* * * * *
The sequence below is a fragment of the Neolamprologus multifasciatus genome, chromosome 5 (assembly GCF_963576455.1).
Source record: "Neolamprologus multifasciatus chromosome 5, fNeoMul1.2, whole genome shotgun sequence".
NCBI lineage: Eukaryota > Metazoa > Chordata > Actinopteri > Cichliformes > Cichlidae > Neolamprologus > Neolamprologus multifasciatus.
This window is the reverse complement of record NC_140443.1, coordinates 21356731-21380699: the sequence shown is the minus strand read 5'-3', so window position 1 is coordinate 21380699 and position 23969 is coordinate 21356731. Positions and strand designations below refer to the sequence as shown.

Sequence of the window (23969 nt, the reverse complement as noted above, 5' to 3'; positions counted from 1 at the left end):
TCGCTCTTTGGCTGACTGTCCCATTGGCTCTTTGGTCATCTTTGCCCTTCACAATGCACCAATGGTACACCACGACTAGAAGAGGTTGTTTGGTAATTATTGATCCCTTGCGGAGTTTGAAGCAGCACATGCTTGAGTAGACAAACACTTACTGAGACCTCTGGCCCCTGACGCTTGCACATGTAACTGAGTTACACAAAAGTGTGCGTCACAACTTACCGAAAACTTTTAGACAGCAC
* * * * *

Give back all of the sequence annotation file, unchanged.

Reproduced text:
The sequence below is a fragment of the Neolamprologus multifasciatus genome, chromosome 5 (assembly GCF_963576455.1).
Source record: "Neolamprologus multifasciatus chromosome 5, fNeoMul1.2, whole genome shotgun sequence".
NCBI lineage: Eukaryota > Metazoa > Chordata > Actinopteri > Cichliformes > Cichlidae > Neolamprologus > Neolamprologus multifasciatus.
This window is the reverse complement of record NC_140443.1, coordinates 21356731-21380699: the sequence shown is the minus strand read 5'-3', so window position 1 is coordinate 21380699 and position 23969 is coordinate 21356731. Positions and strand designations below refer to the sequence as shown.

Sequence of the window (23969 nt, the reverse complement as noted above, 5' to 3'; positions counted from 1 at the left end):
TCGCTCTTTGGCTGACTGTCCCATTGGCTCTTTGGTCATCTTTGCCCTTCACAATGCACCAATGGTACACCACGACTAGAAGAGGTTGTTTGGTAATTATTGATCCCTTGCGGAGTTTGAAGCAGCACATGCTTGAGTAGACAAACACTTACTGAGACCTCTGGCCCCTGACGCTTGCACATGTAACTGAGTTACACAAAAGTGTGCGTCACAACTTACCGAAAACTTTTAGACAGCAC